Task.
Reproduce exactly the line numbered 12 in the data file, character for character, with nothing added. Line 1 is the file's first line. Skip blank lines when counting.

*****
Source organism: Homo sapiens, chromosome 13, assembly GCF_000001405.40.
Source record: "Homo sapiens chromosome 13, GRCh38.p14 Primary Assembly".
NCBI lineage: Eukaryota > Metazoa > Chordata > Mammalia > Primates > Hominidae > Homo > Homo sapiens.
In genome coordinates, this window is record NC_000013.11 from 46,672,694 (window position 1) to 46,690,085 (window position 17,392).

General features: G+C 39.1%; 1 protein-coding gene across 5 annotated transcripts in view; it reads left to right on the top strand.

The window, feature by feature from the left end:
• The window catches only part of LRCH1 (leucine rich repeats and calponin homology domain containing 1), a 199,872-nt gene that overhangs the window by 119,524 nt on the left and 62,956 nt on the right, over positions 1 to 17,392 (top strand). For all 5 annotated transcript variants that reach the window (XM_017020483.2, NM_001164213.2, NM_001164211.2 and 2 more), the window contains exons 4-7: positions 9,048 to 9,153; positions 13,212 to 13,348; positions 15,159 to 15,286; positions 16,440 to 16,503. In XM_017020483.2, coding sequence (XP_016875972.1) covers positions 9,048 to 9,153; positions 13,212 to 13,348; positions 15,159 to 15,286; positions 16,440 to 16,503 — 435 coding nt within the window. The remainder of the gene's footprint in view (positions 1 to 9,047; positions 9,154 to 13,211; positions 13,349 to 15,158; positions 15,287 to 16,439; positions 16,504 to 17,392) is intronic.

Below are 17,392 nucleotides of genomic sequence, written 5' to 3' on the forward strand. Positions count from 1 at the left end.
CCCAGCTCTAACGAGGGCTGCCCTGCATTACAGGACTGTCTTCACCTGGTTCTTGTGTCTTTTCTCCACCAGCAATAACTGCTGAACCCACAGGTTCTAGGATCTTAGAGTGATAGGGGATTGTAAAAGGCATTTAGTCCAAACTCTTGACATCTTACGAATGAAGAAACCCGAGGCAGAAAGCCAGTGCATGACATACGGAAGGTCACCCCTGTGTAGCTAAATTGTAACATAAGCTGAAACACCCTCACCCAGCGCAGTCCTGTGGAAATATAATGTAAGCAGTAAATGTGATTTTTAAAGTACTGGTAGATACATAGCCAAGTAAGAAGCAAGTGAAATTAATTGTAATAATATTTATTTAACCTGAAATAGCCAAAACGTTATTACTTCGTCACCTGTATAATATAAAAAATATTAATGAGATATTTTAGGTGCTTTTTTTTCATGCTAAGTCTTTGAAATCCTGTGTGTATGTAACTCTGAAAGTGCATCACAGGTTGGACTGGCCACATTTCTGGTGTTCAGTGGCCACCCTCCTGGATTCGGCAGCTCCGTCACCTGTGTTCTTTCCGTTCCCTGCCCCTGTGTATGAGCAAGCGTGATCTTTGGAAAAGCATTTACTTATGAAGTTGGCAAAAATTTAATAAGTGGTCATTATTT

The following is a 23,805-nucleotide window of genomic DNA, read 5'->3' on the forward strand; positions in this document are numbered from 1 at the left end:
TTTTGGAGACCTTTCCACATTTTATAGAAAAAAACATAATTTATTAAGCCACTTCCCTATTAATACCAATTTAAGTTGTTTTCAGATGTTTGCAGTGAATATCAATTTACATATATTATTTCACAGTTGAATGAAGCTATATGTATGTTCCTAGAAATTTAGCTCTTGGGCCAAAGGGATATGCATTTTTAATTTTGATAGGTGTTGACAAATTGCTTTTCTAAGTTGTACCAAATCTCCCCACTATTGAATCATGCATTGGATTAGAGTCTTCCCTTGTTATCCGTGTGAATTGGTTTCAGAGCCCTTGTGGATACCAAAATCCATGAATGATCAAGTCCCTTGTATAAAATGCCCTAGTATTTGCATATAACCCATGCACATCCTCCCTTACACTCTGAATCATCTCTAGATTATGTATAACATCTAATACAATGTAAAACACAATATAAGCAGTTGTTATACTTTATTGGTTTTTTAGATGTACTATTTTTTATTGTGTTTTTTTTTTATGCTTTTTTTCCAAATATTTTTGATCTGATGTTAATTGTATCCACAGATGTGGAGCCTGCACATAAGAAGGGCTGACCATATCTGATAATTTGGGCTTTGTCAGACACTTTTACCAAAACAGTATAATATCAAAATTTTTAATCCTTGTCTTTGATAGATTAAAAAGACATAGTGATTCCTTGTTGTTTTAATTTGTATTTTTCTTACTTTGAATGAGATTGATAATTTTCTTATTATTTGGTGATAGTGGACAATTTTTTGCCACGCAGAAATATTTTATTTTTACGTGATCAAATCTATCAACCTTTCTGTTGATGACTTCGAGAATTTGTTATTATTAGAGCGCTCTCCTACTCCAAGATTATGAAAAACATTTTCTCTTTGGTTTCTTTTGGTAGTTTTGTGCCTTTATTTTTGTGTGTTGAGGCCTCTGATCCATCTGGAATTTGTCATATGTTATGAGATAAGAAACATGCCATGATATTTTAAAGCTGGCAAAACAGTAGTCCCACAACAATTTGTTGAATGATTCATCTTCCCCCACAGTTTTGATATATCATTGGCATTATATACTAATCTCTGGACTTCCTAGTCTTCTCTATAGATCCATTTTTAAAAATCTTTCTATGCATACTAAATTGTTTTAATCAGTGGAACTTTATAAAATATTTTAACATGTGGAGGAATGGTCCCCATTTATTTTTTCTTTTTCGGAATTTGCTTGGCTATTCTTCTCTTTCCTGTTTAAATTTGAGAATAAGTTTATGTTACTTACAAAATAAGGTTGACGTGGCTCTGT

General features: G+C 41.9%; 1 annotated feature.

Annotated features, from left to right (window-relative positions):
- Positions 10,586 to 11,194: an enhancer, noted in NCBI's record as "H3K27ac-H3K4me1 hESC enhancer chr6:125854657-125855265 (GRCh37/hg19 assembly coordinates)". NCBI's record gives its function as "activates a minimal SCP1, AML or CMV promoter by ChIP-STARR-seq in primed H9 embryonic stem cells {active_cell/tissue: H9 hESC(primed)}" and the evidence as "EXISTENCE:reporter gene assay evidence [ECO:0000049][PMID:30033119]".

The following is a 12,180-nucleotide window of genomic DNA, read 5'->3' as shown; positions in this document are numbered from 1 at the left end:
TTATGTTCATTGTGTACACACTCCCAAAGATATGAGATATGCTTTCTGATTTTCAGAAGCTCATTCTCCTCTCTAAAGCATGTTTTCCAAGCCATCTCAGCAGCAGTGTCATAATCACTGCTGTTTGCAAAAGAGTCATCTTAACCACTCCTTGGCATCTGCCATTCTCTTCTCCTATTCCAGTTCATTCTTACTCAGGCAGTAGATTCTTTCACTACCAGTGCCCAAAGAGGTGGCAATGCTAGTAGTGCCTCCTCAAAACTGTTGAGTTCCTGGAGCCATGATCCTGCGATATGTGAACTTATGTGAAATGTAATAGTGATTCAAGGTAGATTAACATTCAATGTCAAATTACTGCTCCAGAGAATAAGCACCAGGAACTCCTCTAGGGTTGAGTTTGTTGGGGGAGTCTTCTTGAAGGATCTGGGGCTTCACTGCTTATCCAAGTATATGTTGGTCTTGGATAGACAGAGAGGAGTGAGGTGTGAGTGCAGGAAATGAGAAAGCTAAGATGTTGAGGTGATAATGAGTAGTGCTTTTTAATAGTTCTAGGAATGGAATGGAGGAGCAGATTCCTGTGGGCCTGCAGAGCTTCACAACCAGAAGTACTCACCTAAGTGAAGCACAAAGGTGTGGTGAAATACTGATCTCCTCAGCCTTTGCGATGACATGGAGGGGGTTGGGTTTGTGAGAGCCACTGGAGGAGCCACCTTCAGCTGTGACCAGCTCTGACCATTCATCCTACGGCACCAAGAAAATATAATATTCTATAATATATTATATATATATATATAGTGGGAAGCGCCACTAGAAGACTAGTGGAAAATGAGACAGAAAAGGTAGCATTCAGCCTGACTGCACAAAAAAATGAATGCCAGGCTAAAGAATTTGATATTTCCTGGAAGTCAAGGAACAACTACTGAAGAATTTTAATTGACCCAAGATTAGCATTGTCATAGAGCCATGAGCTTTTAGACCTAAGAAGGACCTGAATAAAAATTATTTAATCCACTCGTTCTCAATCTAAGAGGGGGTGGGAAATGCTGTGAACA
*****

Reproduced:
General features: G+C 41.9%; 1 annotated feature.